On this daf, we find a discussion about burial shrouds.
Rav Chaim Palagi praises one who procures shrouds for himself: “Fortunate is one who prepares shrouds for himself in his lifetime. In this way, he will have the day of his death firmly imbedded in his consciousness. One who knows that this world is transient is less likely to sin. Most importantly, he should pay for the shrouds with money that is from the toil of his hands and that is unquestionably his. In this manner, he ensures that the very garments that will cover him in death do not arouse accusations against him.”
The Aruch Hashulchan points out that at times, it is forbidden to make shrouds: “When one is healthy it is permitted to make shrouds. One should not do so when he is ill, however, since this opens the mouths of the accusing angels.”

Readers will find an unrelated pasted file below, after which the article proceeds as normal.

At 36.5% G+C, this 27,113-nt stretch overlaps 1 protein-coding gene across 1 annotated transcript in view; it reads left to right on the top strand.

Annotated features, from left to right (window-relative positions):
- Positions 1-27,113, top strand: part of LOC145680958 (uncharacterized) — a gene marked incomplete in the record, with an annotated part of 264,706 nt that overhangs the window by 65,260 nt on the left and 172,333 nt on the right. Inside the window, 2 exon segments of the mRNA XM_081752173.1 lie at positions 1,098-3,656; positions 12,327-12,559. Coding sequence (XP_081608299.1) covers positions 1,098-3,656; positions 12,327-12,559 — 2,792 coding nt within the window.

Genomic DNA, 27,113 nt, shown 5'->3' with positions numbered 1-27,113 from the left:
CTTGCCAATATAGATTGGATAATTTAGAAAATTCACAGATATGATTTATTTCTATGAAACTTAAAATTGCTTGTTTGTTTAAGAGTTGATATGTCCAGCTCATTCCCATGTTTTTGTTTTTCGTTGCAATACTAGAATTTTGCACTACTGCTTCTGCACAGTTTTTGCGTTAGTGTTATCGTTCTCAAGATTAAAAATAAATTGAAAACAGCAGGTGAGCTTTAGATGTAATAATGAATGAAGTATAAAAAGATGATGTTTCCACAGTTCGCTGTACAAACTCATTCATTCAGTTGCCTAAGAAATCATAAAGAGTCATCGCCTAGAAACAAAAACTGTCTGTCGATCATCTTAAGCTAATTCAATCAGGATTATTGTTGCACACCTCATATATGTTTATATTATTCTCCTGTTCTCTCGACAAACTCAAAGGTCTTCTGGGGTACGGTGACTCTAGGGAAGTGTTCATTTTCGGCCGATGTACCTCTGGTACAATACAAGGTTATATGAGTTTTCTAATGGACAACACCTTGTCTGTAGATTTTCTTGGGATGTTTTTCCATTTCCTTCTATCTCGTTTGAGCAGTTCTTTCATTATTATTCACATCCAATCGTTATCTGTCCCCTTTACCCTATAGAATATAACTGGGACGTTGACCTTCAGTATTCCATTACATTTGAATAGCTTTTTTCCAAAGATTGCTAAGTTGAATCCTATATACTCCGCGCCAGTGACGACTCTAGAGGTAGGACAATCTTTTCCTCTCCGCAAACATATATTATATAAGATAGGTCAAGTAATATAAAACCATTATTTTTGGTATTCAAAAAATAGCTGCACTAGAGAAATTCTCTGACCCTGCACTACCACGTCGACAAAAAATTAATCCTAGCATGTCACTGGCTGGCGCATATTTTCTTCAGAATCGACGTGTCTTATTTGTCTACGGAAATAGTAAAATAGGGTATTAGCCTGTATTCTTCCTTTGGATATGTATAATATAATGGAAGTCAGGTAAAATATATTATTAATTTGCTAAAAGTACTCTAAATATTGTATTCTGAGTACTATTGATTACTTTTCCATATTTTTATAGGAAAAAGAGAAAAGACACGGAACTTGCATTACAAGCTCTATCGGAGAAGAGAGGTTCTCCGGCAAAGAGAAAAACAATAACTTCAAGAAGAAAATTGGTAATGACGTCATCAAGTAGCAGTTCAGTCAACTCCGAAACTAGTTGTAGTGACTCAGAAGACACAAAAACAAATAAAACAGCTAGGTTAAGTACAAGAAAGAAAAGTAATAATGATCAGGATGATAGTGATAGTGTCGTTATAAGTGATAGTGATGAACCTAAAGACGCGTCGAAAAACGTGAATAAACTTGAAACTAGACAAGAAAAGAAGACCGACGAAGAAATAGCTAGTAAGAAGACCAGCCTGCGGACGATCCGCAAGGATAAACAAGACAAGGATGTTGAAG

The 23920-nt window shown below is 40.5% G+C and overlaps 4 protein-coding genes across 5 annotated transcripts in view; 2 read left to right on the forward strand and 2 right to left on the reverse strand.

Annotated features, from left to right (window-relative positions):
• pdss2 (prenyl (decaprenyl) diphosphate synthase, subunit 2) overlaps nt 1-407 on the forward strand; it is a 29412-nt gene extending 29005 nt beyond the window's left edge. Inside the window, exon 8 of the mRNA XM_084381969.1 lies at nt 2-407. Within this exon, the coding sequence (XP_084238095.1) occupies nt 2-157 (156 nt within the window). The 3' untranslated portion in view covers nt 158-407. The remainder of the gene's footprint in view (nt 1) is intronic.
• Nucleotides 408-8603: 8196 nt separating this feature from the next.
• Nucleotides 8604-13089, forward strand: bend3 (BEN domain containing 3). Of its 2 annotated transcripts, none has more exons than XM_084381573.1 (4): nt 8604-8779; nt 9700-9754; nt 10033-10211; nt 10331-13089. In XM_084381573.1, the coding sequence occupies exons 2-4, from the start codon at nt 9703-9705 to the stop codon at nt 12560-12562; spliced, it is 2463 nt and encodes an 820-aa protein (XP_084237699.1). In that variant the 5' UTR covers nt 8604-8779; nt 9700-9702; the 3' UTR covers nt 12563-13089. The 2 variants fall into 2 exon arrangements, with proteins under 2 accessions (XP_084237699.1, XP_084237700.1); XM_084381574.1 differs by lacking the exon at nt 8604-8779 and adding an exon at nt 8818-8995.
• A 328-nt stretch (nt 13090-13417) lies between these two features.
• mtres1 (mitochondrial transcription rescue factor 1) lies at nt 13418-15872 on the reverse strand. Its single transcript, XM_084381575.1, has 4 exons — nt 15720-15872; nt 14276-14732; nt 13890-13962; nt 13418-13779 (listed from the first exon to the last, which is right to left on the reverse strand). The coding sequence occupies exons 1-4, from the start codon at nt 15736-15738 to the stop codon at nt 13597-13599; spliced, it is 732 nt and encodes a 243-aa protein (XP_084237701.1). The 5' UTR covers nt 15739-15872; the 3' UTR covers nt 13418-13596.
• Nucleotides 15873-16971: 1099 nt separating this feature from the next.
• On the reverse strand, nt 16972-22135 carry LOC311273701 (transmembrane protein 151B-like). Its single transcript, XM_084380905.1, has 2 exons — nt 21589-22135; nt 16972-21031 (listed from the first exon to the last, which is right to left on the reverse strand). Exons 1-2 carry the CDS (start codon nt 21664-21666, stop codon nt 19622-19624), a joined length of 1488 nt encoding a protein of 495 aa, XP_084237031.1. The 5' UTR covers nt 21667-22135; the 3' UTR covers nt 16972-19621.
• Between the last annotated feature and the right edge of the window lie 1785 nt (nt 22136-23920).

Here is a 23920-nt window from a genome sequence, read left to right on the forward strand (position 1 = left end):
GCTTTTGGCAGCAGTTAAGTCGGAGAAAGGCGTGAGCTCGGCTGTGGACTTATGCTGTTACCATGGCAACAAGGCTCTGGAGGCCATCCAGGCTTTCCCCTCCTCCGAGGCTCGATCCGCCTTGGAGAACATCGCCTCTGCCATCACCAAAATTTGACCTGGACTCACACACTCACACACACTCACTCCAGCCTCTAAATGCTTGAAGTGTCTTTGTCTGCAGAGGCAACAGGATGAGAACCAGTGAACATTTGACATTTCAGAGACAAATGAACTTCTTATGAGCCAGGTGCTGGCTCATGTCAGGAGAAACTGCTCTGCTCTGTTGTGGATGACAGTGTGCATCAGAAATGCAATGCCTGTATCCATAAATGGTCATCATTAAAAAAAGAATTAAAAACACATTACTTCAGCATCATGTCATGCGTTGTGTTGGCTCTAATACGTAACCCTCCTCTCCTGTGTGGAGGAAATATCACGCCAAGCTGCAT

Towards the end of Rav Yosef Chaim Sonnenfeld’s life, he confided that he never lost sight of his mortality since he had passed the age of forty. When the person with him asked if this did not have a detrimental effect on his mood, he replied, “These thoughts do not affect me adversely.”
Rav Nosson of Breslov points out that if considering end of life brings one to depression, it is counterproductive: “Focusing on how limited our time in this world will be is not meant to make us feel depressed, since that leads to listlessness. On the contrary, thinking about this must be balanced with a healthy recollection that every mitzvah is forever, and should generate a sense of purpose that leads to alacrity and joy. If thinking such thoughts lowers one’s mood, then it means that one is not on the level for them and they should be avoided” (Ruach Chaim; Aruch Hashulchan, Yoreh Deiah, 339:65; Otzar Hayirah).